Sanford couldn’t be toppled by anyone until a Trump-friendly primary opponent came along. And she beat him despite spending only one-eighth of what he spent.

That says all you really need to know about the power behind the movement Trump started on the Right.


To sleep-in, or die-in, that is the question…

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Kim’s Toilet

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Breaking: Mueller Attorney Removed From Investigation Over Anti Trump Texts

Mueller (AP Photo)

Breaking this afternoon, according to the Daily Caller:

“An FBI attorney who worked on the special counsel’s Russia investigation until earlier this year sent anti-Trump text messages to a colleague, including one exclaiming: “Viva le Resistance.”

The attorney’s comments are revealed in a Justice Department inspector general’s report released on Thursday.

The lawyer is not identified, but he worked on the Hillary Clinton email investigation and was the FBI’s lead attorney on the investigation into Russian election interference. He was assigned to special counsel Robert Mueller’s investigation soon after it began in May 2017 and left in late February of this year after some of his private messages were shared with the special counsel.

The inspector general’s report focuses on instant messages that the attorney exchanged with a colleague about the Clinton and Russia probes.

“I am so stressed about what I could have done differently,” the lawyer continued, apparently referring to the FBI’s handling of the Clinton email probe.

The attorney’s messages show that he was distressed at the FBI’s decision in October 2016 to re-open the investigation into Clinton’s emails. Democrats have claimed that decision hurt Clinton at the polls.

The FBI lawyer also suggested that he would work to resist the Trump administration.

“Is it making you rethink your commitment to the Trump administration?” one FBI lawyer wrote on Nov. 22, 2016.

“Hell no. Viva le resistance,” the future Mueller attorney responded.”

A Bureau in Shambles: Comey Hypocrisy, Strzok-Page Texts, and Inappropriate Media Contacts

“The Justice Department inspector general on Thursday castigated former FBI Director James B. Comey for his actions during the Hillary Clinton email investigation and found that other senior bureau officials showed a ‘willingness to take official action’ to prevent Donald Trump from becoming president,” per the Washington Post.

“The 500-page report, documenting major missteps in one of the most politically charged cases in the FBI’s history, provides the most exhaustive account to date of bureau and Justice Department decision-making throughout the investigation of Clinton’s use of a private email server, particularly in the months just before she would lose the presidency to Trump.”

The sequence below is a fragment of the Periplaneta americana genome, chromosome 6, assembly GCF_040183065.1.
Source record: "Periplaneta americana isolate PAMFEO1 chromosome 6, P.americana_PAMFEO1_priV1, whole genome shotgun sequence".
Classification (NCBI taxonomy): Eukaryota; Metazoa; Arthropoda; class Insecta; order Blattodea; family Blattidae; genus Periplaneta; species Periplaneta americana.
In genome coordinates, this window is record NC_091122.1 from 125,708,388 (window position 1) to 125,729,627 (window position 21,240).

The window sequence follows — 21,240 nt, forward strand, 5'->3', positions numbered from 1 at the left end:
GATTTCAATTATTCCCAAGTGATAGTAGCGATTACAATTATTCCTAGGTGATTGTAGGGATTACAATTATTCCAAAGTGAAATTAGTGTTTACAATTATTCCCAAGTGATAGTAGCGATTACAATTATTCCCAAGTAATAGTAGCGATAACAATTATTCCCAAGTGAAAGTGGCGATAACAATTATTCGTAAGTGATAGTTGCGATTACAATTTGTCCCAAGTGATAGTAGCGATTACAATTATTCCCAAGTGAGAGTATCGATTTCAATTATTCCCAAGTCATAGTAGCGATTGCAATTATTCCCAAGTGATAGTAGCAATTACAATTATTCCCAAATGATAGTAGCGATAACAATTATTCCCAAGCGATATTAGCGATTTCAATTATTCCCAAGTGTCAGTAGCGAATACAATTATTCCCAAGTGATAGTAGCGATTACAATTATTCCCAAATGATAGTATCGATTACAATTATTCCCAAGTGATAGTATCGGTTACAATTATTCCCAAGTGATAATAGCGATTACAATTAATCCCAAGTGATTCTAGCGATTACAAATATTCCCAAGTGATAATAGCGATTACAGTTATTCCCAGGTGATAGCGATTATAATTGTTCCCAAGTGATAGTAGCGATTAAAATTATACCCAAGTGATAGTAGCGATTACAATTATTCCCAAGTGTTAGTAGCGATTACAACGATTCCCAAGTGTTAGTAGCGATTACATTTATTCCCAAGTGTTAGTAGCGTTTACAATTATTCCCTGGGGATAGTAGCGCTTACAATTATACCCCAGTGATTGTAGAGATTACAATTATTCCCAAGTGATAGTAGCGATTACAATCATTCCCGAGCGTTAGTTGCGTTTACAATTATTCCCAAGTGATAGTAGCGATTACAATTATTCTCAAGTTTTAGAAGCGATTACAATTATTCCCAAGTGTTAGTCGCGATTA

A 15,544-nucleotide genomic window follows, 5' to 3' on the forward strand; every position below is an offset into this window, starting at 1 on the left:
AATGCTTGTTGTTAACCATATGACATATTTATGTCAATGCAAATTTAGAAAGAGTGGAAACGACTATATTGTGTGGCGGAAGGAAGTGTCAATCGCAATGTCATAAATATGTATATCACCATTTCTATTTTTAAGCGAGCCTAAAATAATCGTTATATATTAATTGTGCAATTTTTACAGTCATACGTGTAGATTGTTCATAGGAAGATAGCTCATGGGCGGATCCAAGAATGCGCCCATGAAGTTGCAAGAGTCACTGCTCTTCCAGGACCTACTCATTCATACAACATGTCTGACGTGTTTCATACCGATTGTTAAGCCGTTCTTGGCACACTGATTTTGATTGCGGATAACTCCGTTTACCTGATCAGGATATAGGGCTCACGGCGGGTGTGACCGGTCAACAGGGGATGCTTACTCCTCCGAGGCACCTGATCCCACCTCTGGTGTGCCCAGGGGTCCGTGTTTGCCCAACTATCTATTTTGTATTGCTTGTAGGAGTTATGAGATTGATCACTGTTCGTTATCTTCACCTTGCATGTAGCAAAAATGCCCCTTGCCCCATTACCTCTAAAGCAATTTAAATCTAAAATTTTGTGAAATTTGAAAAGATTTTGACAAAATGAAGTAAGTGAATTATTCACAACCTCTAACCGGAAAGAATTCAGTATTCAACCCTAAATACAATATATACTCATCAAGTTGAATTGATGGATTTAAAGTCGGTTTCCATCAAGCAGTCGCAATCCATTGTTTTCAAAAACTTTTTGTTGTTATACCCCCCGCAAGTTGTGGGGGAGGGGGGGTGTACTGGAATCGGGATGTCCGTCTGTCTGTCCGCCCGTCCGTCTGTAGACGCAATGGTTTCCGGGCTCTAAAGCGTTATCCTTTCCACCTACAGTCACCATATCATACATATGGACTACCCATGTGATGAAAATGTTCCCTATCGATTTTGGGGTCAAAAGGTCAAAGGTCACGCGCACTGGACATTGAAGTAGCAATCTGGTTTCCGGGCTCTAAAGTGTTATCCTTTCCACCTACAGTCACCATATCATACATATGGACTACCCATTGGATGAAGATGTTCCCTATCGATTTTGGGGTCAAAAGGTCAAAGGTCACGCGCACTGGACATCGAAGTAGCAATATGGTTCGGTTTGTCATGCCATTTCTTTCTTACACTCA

The entire DOJ report can be found here:

The report refers to Comey’s actions as “extraordinary and insubordinate,” particularly his July 5, 2016 press conference wherein he publicly recommended no charges for Secretary Clinton for her use of a private email server.

Also highlighted in the report are new and damning text messages from the FBI’s Peter Strzok and Lisa Page:

“Perhaps the most damaging new revelation in the report is a previously-unreported text message in which Peter Strzok, a key investigator on both the Clinton email case and the investigation of Russia and the Trump campaign, assured an FBI lawyer in August 2016 that “we’ll stop” Trump from making it to the White House.

“‘[Trump’s] not ever going to become president, right? Right?!’ the lawyer, Lisa Page, wrote to Strzok.

“‘No. No he won’t. We’ll stop it,’ Strzok responded.”

Further pictures of an FBI in shambles emerge when the report discusses some FBI agents’ relationships with members of the media—”improperly receiving benefits from reporters, including tickets to sporting events, golfing outings, drinks and meals, and admittance to nonpublic social events.” The report expressed concerns about the possibility of inappropriate leaks from the FBI to the media in such cases.


Trump Critic Gets Primaried (And Loses) in South Carolina, Other Races Following Suit

Rep. Mark Sanford (R-SC) should have plenty of time for hiking now. He lost yesterday’s primary for South Carolina’s first congressional district to state representative Katie Arrington, multiple outlets report.

Many are pointing out Sanford’s frequent criticisms of President Trump as the reason why he lost, though his own past personal controversies probably didn’t help, either.

Fox News’ take on Sanford’s loss theorizes that Trump’s voters are maintaining their loyalty to him and will continue to do so come this November, though only time will show if that holds: